Here he had a good salary, a secure position and eventual prospects. However his boss was only nine years his senior and not likely to move on. Donald, impatient for advancement was disappointed in not securing the Clerkship of a nearby R.D.C. and resolved to emigrate to Canada. On 11 May 1956 he and Vera sailed on the Cunard vessel Ascania, to be joined by Derek three months later. The family settled in Toronto, where Vera worked as a secretary, and eventually Donald found a job with Avro Aircraft, a division of Hawker Siddely. The company was working on a highly advanced, but politically controversial, interceptor fighter, the Arrow for the Royal Canadian Airforce. When, due to a change of government, the project was cancelled Donald and thousands of other workers were laid off. The family then moved to California where Donald eventually got a position in the insurance brokerage business, while Vera was engaged in Trust work at a bank's headquarters. Donald retired in 1983. Their son, Derek, eventually became a successful aerospace engineer, working for both universities and private companies.
Despite living in North America Donald's interest in windmills continued. He was back in this country in 1958, taking pictures of mills in Cambridgeshire and Bedfordshire. In 1961 he came in the summer taking mill photographs in Leicestershire, Nottinghamshire and Lincolnshire. By August he was in Buckinghamshire and at Chinnor in Oxfordshire he took another four pictures of the mill he had been snapping since 1932, making a grand total of 28 photographs of this mill alone over a period of nearly 30 years.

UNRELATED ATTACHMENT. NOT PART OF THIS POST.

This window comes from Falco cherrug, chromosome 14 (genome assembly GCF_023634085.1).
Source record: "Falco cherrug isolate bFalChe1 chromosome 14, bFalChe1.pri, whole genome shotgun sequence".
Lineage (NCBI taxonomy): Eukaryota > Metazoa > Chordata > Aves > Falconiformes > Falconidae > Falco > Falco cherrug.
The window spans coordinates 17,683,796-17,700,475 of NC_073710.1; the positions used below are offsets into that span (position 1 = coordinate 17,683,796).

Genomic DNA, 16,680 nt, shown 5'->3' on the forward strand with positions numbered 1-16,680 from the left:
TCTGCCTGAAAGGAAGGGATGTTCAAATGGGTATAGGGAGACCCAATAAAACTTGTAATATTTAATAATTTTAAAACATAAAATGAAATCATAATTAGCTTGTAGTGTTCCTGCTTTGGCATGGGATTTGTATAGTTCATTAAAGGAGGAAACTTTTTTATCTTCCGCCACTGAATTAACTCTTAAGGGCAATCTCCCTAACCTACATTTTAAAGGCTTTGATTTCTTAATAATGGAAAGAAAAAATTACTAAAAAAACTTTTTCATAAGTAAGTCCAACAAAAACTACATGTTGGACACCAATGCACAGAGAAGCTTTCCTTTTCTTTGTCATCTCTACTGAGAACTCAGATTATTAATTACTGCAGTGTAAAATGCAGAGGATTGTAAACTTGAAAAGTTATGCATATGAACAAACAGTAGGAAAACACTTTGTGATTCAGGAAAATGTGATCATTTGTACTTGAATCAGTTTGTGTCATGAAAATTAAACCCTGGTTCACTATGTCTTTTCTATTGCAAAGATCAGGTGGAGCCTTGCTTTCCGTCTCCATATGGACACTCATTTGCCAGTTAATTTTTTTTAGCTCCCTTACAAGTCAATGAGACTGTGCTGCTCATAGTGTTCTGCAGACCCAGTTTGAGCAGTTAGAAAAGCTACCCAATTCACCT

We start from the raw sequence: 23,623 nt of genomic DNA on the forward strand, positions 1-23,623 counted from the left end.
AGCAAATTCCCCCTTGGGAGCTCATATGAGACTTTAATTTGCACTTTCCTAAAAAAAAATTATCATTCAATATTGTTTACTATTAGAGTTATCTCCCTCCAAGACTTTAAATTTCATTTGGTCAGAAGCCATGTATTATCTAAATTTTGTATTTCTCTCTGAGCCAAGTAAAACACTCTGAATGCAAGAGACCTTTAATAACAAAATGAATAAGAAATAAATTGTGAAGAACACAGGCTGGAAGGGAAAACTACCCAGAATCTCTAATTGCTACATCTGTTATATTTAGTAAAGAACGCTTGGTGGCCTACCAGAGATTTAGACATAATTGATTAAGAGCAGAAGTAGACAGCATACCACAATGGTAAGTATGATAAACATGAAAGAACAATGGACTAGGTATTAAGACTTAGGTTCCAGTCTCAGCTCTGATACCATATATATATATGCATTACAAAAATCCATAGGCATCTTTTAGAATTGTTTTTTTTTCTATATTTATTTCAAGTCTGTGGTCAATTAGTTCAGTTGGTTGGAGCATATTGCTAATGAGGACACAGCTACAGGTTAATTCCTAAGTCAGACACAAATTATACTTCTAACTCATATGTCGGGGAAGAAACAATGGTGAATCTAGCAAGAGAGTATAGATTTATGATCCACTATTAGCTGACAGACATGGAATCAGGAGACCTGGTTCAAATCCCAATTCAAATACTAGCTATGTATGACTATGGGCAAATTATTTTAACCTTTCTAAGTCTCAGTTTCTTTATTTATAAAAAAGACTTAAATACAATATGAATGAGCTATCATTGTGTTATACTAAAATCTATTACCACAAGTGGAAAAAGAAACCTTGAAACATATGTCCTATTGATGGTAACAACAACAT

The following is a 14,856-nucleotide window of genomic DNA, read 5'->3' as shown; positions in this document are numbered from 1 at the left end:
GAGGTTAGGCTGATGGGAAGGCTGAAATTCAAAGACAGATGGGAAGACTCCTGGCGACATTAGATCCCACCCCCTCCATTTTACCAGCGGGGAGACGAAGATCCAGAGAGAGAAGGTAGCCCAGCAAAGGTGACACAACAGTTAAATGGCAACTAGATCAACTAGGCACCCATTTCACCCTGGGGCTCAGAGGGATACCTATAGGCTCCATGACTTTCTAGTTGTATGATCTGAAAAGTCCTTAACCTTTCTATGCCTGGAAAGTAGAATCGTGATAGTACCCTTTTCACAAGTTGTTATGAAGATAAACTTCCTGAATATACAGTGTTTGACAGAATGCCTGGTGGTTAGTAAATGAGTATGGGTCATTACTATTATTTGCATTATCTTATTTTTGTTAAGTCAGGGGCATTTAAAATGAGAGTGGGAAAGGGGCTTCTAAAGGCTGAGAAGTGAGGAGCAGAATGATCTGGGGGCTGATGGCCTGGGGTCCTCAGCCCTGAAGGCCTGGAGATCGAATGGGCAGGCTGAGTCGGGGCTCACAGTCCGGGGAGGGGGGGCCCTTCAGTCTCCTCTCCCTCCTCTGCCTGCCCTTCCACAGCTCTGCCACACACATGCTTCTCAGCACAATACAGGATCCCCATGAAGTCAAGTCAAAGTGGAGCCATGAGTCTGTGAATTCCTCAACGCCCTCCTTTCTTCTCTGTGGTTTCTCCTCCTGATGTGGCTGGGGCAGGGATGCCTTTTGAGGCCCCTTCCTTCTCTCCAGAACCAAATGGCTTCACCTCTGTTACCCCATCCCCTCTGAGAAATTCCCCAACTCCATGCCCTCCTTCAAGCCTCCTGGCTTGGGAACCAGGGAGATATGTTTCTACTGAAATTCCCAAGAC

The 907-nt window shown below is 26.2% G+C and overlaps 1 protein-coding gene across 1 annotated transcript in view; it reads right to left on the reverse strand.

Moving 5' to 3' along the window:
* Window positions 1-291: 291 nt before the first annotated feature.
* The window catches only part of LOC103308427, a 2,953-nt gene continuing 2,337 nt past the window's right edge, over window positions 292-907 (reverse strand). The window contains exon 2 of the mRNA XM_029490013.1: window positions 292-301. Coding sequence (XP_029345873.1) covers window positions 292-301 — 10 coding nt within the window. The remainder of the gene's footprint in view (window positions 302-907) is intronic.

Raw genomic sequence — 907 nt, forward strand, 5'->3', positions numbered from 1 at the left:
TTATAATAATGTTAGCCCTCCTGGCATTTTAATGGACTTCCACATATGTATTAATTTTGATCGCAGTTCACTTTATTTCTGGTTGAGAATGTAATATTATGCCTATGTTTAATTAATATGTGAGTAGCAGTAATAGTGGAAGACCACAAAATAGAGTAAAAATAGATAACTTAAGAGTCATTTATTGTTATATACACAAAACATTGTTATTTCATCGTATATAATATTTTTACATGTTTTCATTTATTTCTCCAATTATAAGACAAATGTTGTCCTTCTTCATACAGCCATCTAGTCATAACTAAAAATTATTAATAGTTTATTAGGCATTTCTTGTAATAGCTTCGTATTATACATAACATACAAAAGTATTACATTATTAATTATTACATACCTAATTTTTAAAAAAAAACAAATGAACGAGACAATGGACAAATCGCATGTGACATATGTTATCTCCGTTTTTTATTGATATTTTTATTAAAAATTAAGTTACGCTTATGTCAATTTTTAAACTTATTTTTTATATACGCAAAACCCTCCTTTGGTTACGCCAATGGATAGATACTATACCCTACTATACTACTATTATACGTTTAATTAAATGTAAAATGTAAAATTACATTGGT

Contributions to research
In the mid-1930s Donald had undertaken extensive field research into the windmills and millers of Surrey and Essex which he had hoped to publish. The Second World War interrupted that work and he eventually made all his notes and photographs available to Kenneth G. Farries and Martin T. Mason; they became a significant contribution to their Windmills of Surrey and Inner London (Charles Skilton, 1966) and later to Farries's five volume unique treatise Essex Windmills, Millers & Millwrights (Charles Skilton, 1981-8). More recently Trevor L. Stainwright drew on Donald's collection of photographs for his Windmills of Northamptonshire & the Soke of Peterborough (WD Wharton, 1991).
Deposit of mill photos at the University of Kent
Donald's father William Burrell Muggeridge died in 1978 at the age of 94. His son initially deposited his father's collection of glass plate negatives with the National Monuments Record (now Historic England) in this country, but after 11 years they had still not been listed or made available to the public. Donald therefore moved the collection to the Templeman Library, where prints were made of the ca 400 windmill images.
Donald also gradually transferred his own negatives to our safe-keeping. His collection comprises some 4,000 photographs of more than 1,200 different windmills in Great Britain and many others worldwide. Prints have been made of the English & Welsh counties from Anglesey to Yorkshire. Donald was a regular correspondent with the Templeman Library, and took an active part in the work as proofreader of the finished lists. His passion for windmills continued into his love of stamp collecting, where he amassed a vast collection of stamps with windmills on them.
Donald Muggeridge died in 2015 at San Rafael, California at the age of 97. His extensive windmill collection is one facet of an extraordinary life.